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Neuroplasticity

February 12, 2018 Leave a comment

nNeuroplasticitynoun

mass noun

  • The ability of the brain to form and reorganize synaptic connections, especially in response to learning or experience or following injury.

The idea that our minds are not just set, unchangeable, static, makes so much feel possible.  I have grown up in a world that encourages us to believe that talents and abilities are innate, that we are “gifted” or “a natural”.  Further, if we have to work too hard at something it is an indication that we are not naturally gifted in that area and therefore are unlikely to every become really good at it.

Josh Waitzkin states, “The moment we believe that success is determined by an ingrained level of ability we will be brittle in the face of adversity.”  I agree entirely with this statement and see it play out on a daily basis with the students that I council.  If we believe that struggle and effort are indicative of inability, then we will give up when things get hard.  Instead, if we believe as Rick Hanson asserts, that “Failure is the most essential step to success” then we will be able to embrace adversity as a necessary part of growth.

Furthermore, if we use our mind to change our brain, to change our mind for the better, then we will be able to harness our full potential and become resilient when we face challenges.  Hanson, refers to this sort of thinking as self-directed neuroplasticity.  This concept feels very liberating and empowering to me as it allows us to defy what seems to come naturally and instead to master, whatever we set our minds to – quite literally.

I have started talking with students about neuroplasticity.  It is interesting to observe how few of them have heard of this and how many of them hold onto the belief that struggle and effort are a sign of inability and weakness.  Having this dialogue with students I have seen an instant impact on their ability to look at the next week of exams: the struggles, the doubts, the hard-work that lies immediately in front of them, and to see it not as an exercise in futility and self-doubt, but instead as an opportunity to transform their brain, in meaningful ways.  To literally form new neural connections, and pathways, to impact the chemistry, structure and function of their brain in a way that sets them up better for learning, success, and resilience.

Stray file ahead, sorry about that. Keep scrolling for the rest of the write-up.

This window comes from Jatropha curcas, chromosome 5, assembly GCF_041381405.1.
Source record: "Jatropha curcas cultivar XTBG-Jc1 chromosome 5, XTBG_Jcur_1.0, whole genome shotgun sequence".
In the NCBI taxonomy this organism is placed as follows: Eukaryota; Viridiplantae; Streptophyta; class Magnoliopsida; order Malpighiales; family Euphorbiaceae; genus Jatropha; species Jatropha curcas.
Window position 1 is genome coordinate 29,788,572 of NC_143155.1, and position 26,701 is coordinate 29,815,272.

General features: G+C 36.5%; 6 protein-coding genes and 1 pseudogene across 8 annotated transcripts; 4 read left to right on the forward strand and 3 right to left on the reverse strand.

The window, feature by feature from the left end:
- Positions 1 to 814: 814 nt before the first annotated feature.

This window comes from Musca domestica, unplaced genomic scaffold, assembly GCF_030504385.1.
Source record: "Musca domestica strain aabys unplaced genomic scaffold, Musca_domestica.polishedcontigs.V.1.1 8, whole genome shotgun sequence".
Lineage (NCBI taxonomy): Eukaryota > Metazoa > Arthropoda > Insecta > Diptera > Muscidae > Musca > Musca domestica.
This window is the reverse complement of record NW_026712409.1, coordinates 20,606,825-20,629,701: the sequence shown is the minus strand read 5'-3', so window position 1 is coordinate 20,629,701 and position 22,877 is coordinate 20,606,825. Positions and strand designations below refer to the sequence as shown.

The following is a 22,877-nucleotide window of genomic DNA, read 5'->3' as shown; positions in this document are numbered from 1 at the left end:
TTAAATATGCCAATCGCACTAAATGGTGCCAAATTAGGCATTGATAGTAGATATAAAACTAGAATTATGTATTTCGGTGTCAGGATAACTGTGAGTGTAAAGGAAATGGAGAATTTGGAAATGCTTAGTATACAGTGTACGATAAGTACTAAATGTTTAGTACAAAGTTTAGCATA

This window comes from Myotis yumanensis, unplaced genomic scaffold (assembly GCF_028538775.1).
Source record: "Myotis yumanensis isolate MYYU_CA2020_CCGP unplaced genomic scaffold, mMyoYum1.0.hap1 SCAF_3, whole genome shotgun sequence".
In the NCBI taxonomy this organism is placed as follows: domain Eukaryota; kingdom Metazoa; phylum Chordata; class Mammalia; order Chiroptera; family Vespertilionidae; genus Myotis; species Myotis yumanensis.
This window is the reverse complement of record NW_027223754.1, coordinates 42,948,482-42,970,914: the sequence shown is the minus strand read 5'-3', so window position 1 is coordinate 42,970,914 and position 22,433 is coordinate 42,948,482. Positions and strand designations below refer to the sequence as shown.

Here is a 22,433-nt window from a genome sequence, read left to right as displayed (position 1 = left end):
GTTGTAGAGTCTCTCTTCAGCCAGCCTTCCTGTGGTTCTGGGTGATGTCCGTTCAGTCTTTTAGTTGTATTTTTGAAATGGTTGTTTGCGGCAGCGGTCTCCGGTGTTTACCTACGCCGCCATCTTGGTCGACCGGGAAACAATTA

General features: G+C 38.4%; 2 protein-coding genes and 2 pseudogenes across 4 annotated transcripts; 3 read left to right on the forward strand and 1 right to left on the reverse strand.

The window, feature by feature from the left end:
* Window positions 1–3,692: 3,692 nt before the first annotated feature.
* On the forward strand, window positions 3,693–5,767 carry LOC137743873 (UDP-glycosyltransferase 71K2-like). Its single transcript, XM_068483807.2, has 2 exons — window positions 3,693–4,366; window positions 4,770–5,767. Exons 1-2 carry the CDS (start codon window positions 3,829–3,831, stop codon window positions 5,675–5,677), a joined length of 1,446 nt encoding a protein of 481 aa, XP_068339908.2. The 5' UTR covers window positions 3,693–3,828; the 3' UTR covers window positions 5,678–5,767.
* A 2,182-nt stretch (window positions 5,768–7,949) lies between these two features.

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Shifting from Distress to De-Stress

November 19, 2015 Leave a comment

EXAM-STRESS

As we move from the rush of midterms, labs, and assignments into final exams I see an increasing number of students that are suffering from acute anxiety, stress, and a full spectrum of other ailments and viruses. It breaks my heart to see such highly capable and accomplished young people struggling with sleep disorders, headaches, anxiety, panic, substance dependency, and other destructive symptoms and behaviours.

Working now in an Engineering Faculty, I remind my students that they are not here just to learn the technical and theoretical, but to learn how to function as professional adults in a world filled with deadlines, pressure and high expectations. Since our admissions criteria is so very high, there is no doubt that these students have the intellectual capacity to succeed; what ends up putting students at the greatest risk is how effectively or ineffectively they manage their stress response.

What happens with some students is constant worry, and pressure moves from being an acute stressor to a chronic way of being. Worry and anxiety become a constant thought pattern and the impact of that leads to low energy levels, sleep issues, over and under-eating, depression, and massive self-doubt. If these thoughts go unchecked the body responds as if it is at real risk of harm “fight or flight” and this causes the release of stress hormones, that result in a deepening of the problems. This cycle then repeats and repeats until the student starts to feel as though he/she can no longer function.

As final exams draw near, I want to remind students of the importance of recognizing this cycle and intentionally responding with simple actions to counter the bodies stress response. When you notice yourself feeling a stress response, take a moment to focus on your breathing. Just by bringing attention to your breathing and focusing on a slow out-breath you can reverse some of your body’s automatic responses to stress and feel calm again.

Rather than responding to the stress and pressure of exams by working longer and harder at studying, work smarter and shorter. Build into your exam routine time for play, exercise and sleep. To claim that you don’t have time for these activities will only contribute to your stress, will cause you to be less able to focus and will make it seem like you need to study longer, when really what you need most is a break. The impact of stress activation is that it shuts down your prefrontal cortex and makes it harder for you to think clearly. So take the time to engage in whatever activities help you to feel a sense of calm and well-being.

Lastly, if you are struggling to manage your stress reach out for help. Visit your academic counselling office and get referred to campus and community services that can help you.

The stress and anxiety that you are feeling is not a sign of weakness, if anything, the smartest and most capable people I know are often the ones that struggle the most with these things. We need to talk openly about it and realize that healthy mindfulness practices are as important as healthy eating, not smoking, exercise, and sleep.

So during this busy and stressful time of year make and take the time to care for yourself, body, mind, and soul.

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